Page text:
Free Tract Design Downloads

SmileyTract FrontBelow is a tract design which we have found useful. We call it the Smiley Face Tract, and it was inspired by a similar design made by my good friend Pastor Robb Foreman in Midland, TX. They found, as we have, that almost no one turns down a tract with a big yellow smiley face on the front. Pictured is the tract designed for Providence Baptist Church in Anna.

We’ve customized it for a few churches but decided just to put this out there for any independent Baptists who would like to use it for their church. It is a 3×5.5 flat card that fits perfectly in a front pocket.

We order ours through They do good work and it is very easy to use their site. Of course, you can order from anyone like you.

SmileyTract BackDownload the “front” file, then add your own information to it in Microsoft Word. Save it as a PDF. You will need both files, front and back (the back file is already a PDF). At, select “flat invitations,” the 3×5.5″ size, and upload the files. With these files, you can order as many as you want, whenever you want, without a middle man.

Here are the links to the files:

  1. Front
  2. Back

We are making these free for all to be used by churches. Hope that they are a help to someone. God bless!

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Appearances Can Be Deceiving

download-5Genesis 42:36 And Jacob their father said unto them, Me have ye bereaved of my children: Joseph is not, and Simeon is not, and ye will take Benjamin away: all these things are against me.

Jacob had no idea what God was doing.

Twenty years earlier, Joseph had disappeared from Jacob’s life; his sons deceived him into believing that his beloved son had been eaten by a wild beast. Twenty years later, a famine gripped the land, and in desperation he sent ten of his remaining sons to Egypt to buy bread, keeping Benjamin behind for safekeeping. Then, only nine of his sons returned, leaving Simeon in Egypt, and with the fearful pronouncement that they would not see Simeon again unless they returned with Jacob’s youngest son, Benjamin. And, they were terrified to find stolen goods inside the sacks of food that they had brought home.

In frustration, Jacob declared, “All these things are against me!”

That was the situation from Jacob’s perspective. But what was really happening?

Over the last twenty years, Joseph had gone through his trials and come out the Vice Pharaoh of Egypt. Through his God-given wisdom, he had guided Egypt through the seven years of plenty so that they had enough stored away to survive the years of drought. When Jacob’s sons arrived to buy bread, it was Joseph that they appeared before; they did not recognize him. It was his plan to get them to return with Benjamin, no doubt to make sure a similar fate had not befallen him in Joseph’s absence. He had commanded his servants to place the “stolen goods” in their sacks of food.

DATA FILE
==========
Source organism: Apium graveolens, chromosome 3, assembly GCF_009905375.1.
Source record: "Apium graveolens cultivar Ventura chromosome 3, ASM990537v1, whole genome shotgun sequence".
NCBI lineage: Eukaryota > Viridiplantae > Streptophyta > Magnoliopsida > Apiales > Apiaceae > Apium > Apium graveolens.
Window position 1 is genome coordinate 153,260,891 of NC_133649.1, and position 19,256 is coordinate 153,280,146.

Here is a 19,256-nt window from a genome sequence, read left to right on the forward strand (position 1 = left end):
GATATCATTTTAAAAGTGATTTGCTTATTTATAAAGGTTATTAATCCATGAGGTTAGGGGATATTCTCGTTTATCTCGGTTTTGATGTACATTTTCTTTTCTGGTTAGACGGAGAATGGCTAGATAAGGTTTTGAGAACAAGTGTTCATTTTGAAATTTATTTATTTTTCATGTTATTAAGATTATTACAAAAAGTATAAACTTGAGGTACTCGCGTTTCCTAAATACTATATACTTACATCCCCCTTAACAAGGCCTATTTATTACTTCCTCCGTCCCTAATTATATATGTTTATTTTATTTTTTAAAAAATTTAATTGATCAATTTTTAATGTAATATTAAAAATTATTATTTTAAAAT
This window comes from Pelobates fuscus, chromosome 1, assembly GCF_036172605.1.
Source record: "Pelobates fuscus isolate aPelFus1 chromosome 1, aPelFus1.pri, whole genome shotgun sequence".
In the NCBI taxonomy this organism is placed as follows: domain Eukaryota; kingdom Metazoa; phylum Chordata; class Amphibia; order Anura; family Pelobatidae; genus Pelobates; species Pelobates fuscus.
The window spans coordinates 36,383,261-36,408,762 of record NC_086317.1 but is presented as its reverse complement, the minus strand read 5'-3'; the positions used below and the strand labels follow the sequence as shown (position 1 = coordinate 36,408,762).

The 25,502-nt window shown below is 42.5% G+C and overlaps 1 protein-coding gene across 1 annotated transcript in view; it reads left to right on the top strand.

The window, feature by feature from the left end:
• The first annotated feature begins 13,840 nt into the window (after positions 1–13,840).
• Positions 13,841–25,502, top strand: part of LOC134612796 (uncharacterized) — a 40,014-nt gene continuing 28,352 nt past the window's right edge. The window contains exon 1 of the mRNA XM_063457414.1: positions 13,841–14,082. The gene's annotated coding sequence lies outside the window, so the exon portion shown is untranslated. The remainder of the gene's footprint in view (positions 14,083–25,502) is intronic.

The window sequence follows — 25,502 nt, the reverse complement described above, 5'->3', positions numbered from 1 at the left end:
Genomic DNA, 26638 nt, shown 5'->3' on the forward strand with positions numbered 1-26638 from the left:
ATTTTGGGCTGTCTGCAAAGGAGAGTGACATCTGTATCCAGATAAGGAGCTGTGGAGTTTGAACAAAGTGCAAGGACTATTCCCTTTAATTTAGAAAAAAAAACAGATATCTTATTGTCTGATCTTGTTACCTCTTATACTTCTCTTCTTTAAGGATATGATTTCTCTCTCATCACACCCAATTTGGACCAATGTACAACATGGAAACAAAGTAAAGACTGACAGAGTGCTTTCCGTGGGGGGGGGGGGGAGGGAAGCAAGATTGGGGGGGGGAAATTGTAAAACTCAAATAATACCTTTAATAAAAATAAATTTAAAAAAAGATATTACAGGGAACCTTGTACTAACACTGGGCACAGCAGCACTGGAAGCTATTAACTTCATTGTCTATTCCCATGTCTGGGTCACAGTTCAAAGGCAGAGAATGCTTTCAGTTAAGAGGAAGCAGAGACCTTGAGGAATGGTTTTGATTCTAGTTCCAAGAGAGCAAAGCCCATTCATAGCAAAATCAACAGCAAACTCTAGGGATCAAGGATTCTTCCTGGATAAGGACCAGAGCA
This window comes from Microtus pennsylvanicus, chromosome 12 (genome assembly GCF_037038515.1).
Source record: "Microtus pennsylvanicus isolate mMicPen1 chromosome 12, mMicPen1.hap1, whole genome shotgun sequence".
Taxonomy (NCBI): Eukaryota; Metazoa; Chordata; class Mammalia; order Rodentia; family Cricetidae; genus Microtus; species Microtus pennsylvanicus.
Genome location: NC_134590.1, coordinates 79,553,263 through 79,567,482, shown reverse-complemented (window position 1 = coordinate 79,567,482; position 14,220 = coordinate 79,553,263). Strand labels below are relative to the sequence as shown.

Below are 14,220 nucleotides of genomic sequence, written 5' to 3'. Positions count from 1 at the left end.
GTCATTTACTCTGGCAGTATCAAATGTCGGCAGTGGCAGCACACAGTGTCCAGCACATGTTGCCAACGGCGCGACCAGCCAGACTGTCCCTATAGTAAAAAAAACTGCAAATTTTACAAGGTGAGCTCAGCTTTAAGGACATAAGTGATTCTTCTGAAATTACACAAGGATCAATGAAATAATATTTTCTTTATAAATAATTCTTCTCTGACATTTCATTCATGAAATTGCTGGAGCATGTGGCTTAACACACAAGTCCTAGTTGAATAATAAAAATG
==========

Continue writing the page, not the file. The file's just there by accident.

Jacob said, “All these things are against me!” But nothing was further from the truth. In God’s providence, all things were working together for the glory of God and the good of His people. Certainly, some things in Jacob’s life were the result of the law of sowing and reaping; but there is no denying the work of God’s superintending providence in his life as well.

God had placed Joseph in the position of power to save their family. And through these events, Jacob was going to see his son again!

Sometimes, appearances are deceiving. We do not know what God is doing. His hand of providence works in ways beyond our understanding. How would YOU have taken Joseph and made him Vice Pharaoh of Egypt? Probably not the way that God did it – through a pit, Potiphar’s house, and prison. But God has His ways and they are not ours:

Isaiah 55:8-9 For my thoughts are not your thoughts, neither are your ways my ways, saith the LORD. (9) For as the heavens are higher than the earth, so are my ways higher than your ways, and my thoughts than your thoughts.

Trust God! Appearances can be deceiving. What may seem to be AGAINST you may actually be God working FOR your good.

Thank you for reading. God bless.

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Dear Jacob – You Reap What You Sow.

jacobGenesis 31:4-7 And Jacob sent and called Rachel and Leah to the field unto his flock, (5) And said unto them… (7) And your father hath deceived me, and changed my wages ten times; but God suffered him not to hurt me.

In reading once again the life of Jacob, I am reminded that God has established an unswerving law in both the natural and spiritual realms – the law of the harvest, or the law of sowing and reaping. The unbelieving world calls it karma – what goes around comes around. Paul described the true nature of this unchanging law:

Galatians 6:7-8 Be not deceived; God is not mocked: for whatsoever a man soweth, that shall he also reap. (8) For he that soweth to his flesh shall of the flesh reap corruption; but he that soweth to the Spirit shall of the Spirit reap life everlasting.

The law of the harvest has three aspects:

  1. We reap what we sow. The law is the same whether we sow good seed or bad. If you want a good harvest, sow good seed; if you sow bad seed, don’t be surprised when a bad harvest comes up!
  2. We always reap later than we sow. It takes time for the harvest to grow.
  3. We always reap more than we sow. Jesus told us that one seed could return thirty-fold, or sixty-fold, or a hundred-fold (Mt. 13:23).